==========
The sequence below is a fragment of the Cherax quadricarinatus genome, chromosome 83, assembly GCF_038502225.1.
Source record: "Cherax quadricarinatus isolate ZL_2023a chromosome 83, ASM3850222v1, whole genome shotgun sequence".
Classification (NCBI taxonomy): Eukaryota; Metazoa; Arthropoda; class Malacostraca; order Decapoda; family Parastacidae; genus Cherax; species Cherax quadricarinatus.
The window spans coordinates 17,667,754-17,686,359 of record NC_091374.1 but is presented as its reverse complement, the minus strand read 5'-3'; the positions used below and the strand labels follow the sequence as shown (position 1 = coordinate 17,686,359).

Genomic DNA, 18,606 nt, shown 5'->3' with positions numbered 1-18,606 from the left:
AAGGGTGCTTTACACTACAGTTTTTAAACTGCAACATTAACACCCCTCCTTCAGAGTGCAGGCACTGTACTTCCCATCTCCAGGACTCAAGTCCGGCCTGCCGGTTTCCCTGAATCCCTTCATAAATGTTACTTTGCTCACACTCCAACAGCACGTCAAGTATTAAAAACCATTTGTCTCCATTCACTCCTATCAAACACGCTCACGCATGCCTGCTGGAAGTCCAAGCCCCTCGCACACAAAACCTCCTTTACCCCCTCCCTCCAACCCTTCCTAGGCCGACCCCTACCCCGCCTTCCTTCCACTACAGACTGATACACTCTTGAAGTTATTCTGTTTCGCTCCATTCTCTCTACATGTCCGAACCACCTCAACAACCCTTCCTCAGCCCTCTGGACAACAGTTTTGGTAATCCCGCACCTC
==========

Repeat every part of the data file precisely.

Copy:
The sequence below is a fragment of the Cherax quadricarinatus genome, chromosome 83, assembly GCF_038502225.1.
Source record: "Cherax quadricarinatus isolate ZL_2023a chromosome 83, ASM3850222v1, whole genome shotgun sequence".
Classification (NCBI taxonomy): Eukaryota; Metazoa; Arthropoda; class Malacostraca; order Decapoda; family Parastacidae; genus Cherax; species Cherax quadricarinatus.
The window spans coordinates 17,667,754-17,686,359 of record NC_091374.1 but is presented as its reverse complement, the minus strand read 5'-3'; the positions used below and the strand labels follow the sequence as shown (position 1 = coordinate 17,686,359).

Genomic DNA, 18,606 nt, shown 5'->3' with positions numbered 1-18,606 from the left:
AAGGGTGCTTTACACTACAGTTTTTAAACTGCAACATTAACACCCCTCCTTCAGAGTGCAGGCACTGTACTTCCCATCTCCAGGACTCAAGTCCGGCCTGCCGGTTTCCCTGAATCCCTTCATAAATGTTACTTTGCTCACACTCCAACAGCACGTCAAGTATTAAAAACCATTTGTCTCCATTCACTCCTATCAAACACGCTCACGCATGCCTGCTGGAAGTCCAAGCCCCTCGCACACAAAACCTCCTTTACCCCCTCCCTCCAACCCTTCCTAGGCCGACCCCTACCCCGCCTTCCTTCCACTACAGACTGATACACTCTTGAAGTTATTCTGTTTCGCTCCATTCTCTCTACATGTCCGAACCACCTCAACAACCCTTCCTCAGCCCTCTGGACAACAGTTTTGGTAATCCCGCACCTC